Published: 6 December 2019


Aortic aneurysm/dissection – The Achilles heel of fluoroquinolones

Prescriber Update 40(4): 90–91
December 2019

Key Messages

  • Aortic aneurysm and dissection have recently been linked to fluoroquinolone treatment.
  • People at risk of aortic aneurysm and dissection include those with a family history of aneurysm, pre-existing aortic aneurysm and/or dissection, genetic predisposition, atherosclerosis, hypertension and advanced age.
  • Avoid using fluoroquinolones in people at risk of aortic aneurysm and dissection.

Fluoroquinolones, including ciprofloxacin, norfloxacin and moxifloxacin, are associated with an increased risk of aortic aneurysm and aortic dissection.

What is aortic aneurysm and dissection?

Aortic aneurysm is a localised or diffuse dilation of the aorta, while aortic dissection occurs when there is separation of the layers within the aortic wall1. These conditions are associated with alterations in collagen content, concentrations and structure.

Tendon rupture is known to occur with fluoroquinolone treatment. The aorta contains the same type of collagen as the Achilles tendon. Therefore, fluoroquinolones may degrade the collagen along the aortic wall in a similar way to the collagen in tendons and, as such, contribute to progression or rupture of an aneurysm1–3. However, the exact mechanism is not known2–4.

About the risk

The Medicines Adverse Reactions Committee (MARC) discussed the risk of aortic aneurysm and dissection associated with fluoroquinolones at the June 2019 meeting5. Data from recent observational studies and overseas case reports indicate patients taking fluoroquinolones have about a two-fold increase in risk in compared with patients taking no antibiotics or other antibiotics (eg, amoxicillin)2–4.

The annual background risk varies in the literature between 3 and 20 per 100,000 population, and up to 300 per 100,000 among the oldest or for people with other risk factors6–7. Risk factors include a family history of aneurysm disease, pre-existing aortic aneurysm and/or aortic dissection and atherosclerosis.

New Zealand reports

Up to 31 March 2019, the Centre for Adverse Reactions Monitoring (CARM) had not received any local reports of aortic aneurysm or dissection associated with fluoroquinolone use.

Regulatory action

Regulators overseas have issued warnings about the risk of aortic aneurysm and dissection associated with fluoroquinolones. Medsafe is currently working with the manufacturers of fluoroquinolones to include a similar warning in the New Zealand data sheets.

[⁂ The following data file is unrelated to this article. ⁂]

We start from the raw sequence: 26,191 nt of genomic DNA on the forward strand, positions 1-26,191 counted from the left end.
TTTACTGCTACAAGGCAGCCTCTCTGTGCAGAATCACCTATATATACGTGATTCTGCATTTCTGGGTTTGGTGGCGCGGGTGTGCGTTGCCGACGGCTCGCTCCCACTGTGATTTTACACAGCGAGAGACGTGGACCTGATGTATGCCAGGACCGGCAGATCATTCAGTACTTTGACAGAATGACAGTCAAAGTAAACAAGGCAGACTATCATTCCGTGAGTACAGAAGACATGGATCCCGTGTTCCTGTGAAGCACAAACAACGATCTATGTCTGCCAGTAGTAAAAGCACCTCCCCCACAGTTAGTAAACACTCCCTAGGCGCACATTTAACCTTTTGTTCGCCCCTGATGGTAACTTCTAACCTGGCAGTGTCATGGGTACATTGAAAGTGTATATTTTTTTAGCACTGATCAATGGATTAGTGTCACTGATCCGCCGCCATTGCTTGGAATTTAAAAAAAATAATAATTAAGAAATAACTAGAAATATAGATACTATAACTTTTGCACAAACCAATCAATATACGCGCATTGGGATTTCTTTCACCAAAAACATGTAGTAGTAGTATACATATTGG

Advice for healthcare professionals

  • For prescribers: if patients have risk factors for aneurysm or dissection, only prescribe fluoroquinolones after careful benefit-risk assessment and after consideration of other therapeutic options.
  • For cardiologists and vascular surgeons: please provide information/advice to the general practitioner if screening shows a patient has the potential for developing an aneurysm or dissection5.


  1. University of Rochester Medical Center. Thoracic Aortic Aneurysm and Aortic Dissection. URL: (accessed 14 October 2019).
  2. Pasternak B, Inghammar M, Svanstrom H. 2018. Fluoroquinolone use and risk of aortic aneurysm and dissection: nationwide cohort study. BMJ 360: k678. DOI: (accessed 26 February 2019).
  3. Lee C-C, Lee MG, Chen Y-S, et al. 2015. Risk of aortic dissection and aortic aneurysm in patients taking oral fluoroquinolone. JAMA Internal Medicine 175(11): 1839–47. DOI: 10.1001/jamainternmed.2015.5389 (accessed 30 April 2019).
  4. Daneman N, Lu H, Redelmeier DA. 2015. Fluoroquinolones and collagen associated severe adverse events: a longitudinal cohort study. BMJ Open 5(11): e010077. DOI: 10.1136/bmjopen-2015-010077 (accessed 10 April 2019).
  5. Medsafe. 2019. Minutes of the 178th Medicines Adverse Reaction Committee Meeting. URL: (accessed 17 October 2019).
  6. Lee CC, Lee MG, Hsieh R, et al. 2018. Oral fluoroquinolone and the risk of aortic dissection. Journal of the American College of Cardiology 72(12): 1369–78. DOI: 10.1016/j.jacc.2018.06.067 (accessed 30 April 2019).
  7. Howard DP, Banerjee A, Fairhead JF, et al. 2015. Age-specific incidence, risk factors and outcome of acute abdominal aortic aneurysms in a defined population. The British Journal of Surgery 102(8): 907–15. DOI: 10.1002/bjs.9838 (accessed 30 April 2019).
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